As a manager myself, I came into work knowing that someone who should have been paid $150,000/year was making $110,000 a year. He was being cheated of the $40,000 because he didn’t know his worth. After speaking with him, I guided him on how to negotiate that amount with his company and a few months later, he was making $140,000. Now, if any of you in IT corporate know – this is not typical of how raises go. If you were getting $110,000, you may get a 5% max raise the next year, which puts you at $115,500. Getting to $140,000 would take you a few years.
Moral of the story is – ALWAYS know your worth, and ask for it. If you don’t ask, you’ll never know. And what’s the worst that could happen? They say no, but at least you tried. Never work at a place that doesn’t value you.
6. Stand Up for You
The corporate or work life can be brutal. One of the most common career mistakes people make is not standing up for themselves. I have been that person. When I started in the IT industry, I didn’t want to piss anyone off (see #1 above). I allowed people blame me for things I never did. And I stayed quite because I wanted everyone to like me. And if they didn’t like me, I wasn’t going to piss them off further. What a sorry state of mind I was in.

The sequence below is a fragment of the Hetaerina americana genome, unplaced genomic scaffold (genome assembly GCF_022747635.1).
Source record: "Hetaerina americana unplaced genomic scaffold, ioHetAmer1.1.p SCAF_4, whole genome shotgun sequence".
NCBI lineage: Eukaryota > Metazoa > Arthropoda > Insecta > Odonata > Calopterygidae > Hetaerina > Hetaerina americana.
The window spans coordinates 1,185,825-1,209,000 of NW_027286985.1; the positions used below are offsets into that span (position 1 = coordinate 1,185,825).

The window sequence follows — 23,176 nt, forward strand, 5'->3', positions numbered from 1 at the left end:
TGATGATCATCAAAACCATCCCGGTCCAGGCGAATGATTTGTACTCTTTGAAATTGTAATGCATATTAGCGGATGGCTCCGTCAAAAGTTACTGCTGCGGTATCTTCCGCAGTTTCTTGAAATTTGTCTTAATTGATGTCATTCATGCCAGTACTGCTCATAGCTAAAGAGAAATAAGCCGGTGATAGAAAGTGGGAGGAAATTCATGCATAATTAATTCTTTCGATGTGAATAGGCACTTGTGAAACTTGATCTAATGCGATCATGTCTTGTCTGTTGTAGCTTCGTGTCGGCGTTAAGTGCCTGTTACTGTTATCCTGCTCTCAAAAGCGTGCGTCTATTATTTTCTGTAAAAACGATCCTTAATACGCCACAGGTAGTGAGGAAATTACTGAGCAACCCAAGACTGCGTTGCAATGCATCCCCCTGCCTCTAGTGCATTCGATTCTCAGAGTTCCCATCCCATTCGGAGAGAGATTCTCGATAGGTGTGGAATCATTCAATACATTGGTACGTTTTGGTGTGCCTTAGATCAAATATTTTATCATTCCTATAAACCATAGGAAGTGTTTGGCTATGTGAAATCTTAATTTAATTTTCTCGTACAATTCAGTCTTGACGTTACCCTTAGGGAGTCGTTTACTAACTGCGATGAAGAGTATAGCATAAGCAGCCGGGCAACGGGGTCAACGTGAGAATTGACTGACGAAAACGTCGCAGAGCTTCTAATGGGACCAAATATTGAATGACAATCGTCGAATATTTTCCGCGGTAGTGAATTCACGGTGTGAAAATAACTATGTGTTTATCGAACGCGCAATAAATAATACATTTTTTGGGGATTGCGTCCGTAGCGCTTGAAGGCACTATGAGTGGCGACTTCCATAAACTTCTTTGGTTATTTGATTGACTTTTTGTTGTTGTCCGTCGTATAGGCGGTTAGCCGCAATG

Luckily, I had a friend who guided me on how to stand up for myself. And I first had to trust that what I was doing was the best I could. I did everything in my power and strength to be good at what I did.
And then when someone blamed me or used me as the scape goat (because I was so quiet and didn’t have a voice), I started standing up for myself. I became stronger each day and with each job, I always stood up for myself regardless of who was in front of me. I did it professionally, but I did it. And you can and should too.
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As our lives evolve, so do our careers. The corporate world is becoming brutal by the day. Some of these companies have even started mistreating their employees. So always make sure you are standing up for yourself and that you let everyone know your value.
So while this list includes career mistakes you shouldn’t make, know when to stay and know when to leave.
And as I mentioned above, being in the IT industry for over 16 years, and being a manager for over 12 years, I would be happy to help anyone trying to navigate the waters – all free of charge. Drop me a note in the contact form here.
Featured photo courtesy of unsplash.com